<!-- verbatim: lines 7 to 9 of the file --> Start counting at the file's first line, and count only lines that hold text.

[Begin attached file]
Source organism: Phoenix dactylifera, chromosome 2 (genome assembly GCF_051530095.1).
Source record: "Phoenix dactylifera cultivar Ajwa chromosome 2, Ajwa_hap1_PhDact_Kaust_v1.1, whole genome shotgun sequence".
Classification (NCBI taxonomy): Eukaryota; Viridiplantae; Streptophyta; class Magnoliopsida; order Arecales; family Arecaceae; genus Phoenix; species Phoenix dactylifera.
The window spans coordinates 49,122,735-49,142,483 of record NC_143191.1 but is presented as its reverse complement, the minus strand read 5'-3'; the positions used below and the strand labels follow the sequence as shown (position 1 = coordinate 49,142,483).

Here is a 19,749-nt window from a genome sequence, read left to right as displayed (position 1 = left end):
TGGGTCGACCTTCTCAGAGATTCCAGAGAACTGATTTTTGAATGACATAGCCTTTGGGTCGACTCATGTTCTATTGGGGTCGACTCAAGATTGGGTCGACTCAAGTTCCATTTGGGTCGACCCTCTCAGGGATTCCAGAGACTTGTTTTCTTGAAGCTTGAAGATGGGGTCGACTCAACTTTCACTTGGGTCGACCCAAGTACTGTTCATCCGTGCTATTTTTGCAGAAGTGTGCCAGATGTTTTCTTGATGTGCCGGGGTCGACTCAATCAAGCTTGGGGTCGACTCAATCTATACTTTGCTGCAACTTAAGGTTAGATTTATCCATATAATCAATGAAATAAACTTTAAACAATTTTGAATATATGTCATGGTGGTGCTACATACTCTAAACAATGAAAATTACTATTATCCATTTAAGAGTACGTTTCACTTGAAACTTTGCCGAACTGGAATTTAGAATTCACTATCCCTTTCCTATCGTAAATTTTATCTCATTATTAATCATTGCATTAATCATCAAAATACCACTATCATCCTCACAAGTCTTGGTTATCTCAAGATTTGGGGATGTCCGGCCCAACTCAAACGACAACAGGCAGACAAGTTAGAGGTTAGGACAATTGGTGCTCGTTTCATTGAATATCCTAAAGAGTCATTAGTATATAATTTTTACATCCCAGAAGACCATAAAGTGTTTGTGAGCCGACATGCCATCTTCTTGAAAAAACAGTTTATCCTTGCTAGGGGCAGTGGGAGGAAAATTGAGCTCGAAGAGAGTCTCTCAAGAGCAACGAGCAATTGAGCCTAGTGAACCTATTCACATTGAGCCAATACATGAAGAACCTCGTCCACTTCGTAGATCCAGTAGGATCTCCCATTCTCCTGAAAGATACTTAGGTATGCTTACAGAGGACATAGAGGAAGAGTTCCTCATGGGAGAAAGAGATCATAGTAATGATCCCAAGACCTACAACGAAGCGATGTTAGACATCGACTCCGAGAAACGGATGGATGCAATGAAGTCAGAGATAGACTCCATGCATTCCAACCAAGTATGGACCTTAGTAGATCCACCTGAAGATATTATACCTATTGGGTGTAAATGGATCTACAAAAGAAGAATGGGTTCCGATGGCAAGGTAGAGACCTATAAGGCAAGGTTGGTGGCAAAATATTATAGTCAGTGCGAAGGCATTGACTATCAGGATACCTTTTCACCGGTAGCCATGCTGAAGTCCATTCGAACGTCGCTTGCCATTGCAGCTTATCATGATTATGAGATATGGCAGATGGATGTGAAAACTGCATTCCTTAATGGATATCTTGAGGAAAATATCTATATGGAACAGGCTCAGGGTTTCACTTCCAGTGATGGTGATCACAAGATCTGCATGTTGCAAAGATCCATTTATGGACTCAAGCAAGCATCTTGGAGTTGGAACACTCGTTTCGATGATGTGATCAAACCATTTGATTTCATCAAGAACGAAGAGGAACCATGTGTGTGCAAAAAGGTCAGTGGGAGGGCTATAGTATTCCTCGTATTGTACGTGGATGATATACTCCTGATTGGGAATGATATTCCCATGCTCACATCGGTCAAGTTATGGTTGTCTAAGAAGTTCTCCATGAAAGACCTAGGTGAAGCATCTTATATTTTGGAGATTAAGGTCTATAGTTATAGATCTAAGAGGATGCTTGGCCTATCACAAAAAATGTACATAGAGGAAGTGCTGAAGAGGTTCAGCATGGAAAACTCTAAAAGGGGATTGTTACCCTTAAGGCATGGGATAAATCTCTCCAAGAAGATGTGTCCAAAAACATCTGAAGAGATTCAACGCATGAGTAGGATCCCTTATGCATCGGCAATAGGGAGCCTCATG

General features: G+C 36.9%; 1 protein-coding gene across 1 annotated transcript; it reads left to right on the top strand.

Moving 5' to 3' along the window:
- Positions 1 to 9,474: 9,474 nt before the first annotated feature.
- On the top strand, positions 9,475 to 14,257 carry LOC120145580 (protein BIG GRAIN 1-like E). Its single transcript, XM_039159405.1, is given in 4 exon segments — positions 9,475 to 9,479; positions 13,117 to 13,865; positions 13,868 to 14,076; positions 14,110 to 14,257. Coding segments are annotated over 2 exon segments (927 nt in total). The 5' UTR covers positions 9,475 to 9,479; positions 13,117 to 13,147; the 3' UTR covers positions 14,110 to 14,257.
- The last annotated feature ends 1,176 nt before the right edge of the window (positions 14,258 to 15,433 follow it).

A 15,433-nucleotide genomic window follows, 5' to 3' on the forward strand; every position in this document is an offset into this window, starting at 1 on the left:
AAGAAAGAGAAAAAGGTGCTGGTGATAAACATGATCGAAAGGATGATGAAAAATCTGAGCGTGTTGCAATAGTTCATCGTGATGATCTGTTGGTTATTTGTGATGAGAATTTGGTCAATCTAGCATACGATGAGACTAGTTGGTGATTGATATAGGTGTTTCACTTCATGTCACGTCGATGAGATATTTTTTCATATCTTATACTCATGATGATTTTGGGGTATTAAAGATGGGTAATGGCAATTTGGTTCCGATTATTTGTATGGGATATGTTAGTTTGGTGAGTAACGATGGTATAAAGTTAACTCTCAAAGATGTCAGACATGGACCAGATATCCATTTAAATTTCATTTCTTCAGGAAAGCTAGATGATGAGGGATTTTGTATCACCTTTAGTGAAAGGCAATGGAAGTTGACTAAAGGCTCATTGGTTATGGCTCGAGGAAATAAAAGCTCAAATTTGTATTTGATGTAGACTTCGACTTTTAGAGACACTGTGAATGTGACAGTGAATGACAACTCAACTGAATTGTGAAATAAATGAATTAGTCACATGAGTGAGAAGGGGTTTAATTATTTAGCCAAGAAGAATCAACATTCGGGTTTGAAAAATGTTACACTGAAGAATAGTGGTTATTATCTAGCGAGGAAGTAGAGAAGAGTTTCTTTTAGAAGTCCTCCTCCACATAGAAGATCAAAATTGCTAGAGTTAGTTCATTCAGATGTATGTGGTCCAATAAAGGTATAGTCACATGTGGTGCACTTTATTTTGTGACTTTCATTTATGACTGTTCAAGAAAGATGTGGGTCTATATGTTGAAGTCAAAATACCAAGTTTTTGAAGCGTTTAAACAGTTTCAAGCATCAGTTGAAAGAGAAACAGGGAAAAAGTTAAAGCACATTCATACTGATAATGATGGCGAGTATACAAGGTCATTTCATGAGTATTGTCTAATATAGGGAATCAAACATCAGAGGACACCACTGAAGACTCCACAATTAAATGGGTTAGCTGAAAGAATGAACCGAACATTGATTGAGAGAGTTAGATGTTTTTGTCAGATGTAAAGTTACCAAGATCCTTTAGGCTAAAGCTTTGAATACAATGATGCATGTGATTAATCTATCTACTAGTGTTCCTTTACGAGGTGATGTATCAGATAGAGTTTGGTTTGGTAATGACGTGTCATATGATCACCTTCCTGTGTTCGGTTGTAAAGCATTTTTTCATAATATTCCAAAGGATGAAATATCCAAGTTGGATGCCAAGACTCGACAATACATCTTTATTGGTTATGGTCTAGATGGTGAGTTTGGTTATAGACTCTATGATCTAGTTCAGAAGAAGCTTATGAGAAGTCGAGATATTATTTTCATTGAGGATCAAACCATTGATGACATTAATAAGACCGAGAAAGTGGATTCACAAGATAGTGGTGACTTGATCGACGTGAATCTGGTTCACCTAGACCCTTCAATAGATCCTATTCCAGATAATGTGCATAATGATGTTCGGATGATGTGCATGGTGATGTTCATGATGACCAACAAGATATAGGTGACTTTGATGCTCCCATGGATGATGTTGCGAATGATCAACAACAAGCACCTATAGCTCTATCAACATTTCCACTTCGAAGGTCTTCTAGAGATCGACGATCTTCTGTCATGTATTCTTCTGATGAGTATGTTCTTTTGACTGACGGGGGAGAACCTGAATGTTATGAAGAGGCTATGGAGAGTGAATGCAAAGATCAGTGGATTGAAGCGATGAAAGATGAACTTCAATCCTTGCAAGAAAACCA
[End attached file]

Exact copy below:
General features: G+C 36.9%; 1 protein-coding gene across 1 annotated transcript; it reads left to right on the top strand.

Moving 5' to 3' along the window:
- Positions 1 to 9,474: 9,474 nt before the first annotated feature.